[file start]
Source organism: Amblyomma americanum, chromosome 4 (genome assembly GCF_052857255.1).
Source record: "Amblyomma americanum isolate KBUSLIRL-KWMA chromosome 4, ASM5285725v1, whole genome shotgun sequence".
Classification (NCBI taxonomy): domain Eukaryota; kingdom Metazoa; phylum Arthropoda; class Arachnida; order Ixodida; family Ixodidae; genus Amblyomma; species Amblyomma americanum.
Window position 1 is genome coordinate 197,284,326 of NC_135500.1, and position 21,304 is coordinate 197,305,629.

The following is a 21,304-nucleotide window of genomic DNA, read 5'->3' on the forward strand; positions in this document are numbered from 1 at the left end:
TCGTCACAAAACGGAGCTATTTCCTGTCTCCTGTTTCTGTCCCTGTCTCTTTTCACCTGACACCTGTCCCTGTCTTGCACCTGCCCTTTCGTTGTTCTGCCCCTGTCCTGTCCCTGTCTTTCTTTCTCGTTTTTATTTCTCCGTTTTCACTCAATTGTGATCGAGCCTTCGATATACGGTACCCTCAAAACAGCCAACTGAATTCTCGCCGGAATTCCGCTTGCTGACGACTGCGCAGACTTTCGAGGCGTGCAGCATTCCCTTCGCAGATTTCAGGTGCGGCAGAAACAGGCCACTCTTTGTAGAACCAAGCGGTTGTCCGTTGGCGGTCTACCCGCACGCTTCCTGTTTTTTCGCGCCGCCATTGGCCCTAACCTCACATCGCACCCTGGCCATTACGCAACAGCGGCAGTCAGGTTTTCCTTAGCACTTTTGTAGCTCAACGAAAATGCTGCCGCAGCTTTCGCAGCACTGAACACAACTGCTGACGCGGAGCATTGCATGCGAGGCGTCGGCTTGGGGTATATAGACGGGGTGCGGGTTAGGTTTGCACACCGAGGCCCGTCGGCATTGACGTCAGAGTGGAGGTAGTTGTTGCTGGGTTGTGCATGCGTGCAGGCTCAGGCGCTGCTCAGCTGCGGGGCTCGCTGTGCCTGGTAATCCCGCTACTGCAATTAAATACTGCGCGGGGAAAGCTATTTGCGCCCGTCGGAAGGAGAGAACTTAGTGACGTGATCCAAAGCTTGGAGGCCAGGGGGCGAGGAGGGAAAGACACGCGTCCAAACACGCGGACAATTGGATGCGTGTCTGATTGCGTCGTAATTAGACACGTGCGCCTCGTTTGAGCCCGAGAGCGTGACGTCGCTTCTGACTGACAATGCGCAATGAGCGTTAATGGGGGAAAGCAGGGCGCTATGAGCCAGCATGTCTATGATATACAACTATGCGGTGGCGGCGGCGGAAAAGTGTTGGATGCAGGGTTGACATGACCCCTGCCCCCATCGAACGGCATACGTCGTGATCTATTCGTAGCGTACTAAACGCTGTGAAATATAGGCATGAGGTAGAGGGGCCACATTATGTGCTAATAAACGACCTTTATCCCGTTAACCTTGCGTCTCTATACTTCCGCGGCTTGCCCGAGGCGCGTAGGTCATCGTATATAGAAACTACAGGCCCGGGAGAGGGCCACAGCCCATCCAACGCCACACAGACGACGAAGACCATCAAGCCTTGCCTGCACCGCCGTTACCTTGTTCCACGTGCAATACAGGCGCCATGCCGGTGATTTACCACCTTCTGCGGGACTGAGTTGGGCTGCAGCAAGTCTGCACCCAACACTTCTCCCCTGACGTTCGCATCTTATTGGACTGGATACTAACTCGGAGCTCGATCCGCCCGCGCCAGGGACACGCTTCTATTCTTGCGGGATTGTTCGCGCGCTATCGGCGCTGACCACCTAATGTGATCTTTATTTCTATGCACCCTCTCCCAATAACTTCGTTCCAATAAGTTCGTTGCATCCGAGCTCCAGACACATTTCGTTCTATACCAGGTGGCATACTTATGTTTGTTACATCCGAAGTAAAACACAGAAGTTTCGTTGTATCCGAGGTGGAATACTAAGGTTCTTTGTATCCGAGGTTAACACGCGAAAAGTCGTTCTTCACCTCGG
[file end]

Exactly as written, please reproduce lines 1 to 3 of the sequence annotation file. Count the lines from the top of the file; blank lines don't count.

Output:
Source organism: Amblyomma americanum, chromosome 4 (genome assembly GCF_052857255.1).
Source record: "Amblyomma americanum isolate KBUSLIRL-KWMA chromosome 4, ASM5285725v1, whole genome shotgun sequence".
Classification (NCBI taxonomy): domain Eukaryota; kingdom Metazoa; phylum Arthropoda; class Arachnida; order Ixodida; family Ixodidae; genus Amblyomma; species Amblyomma americanum.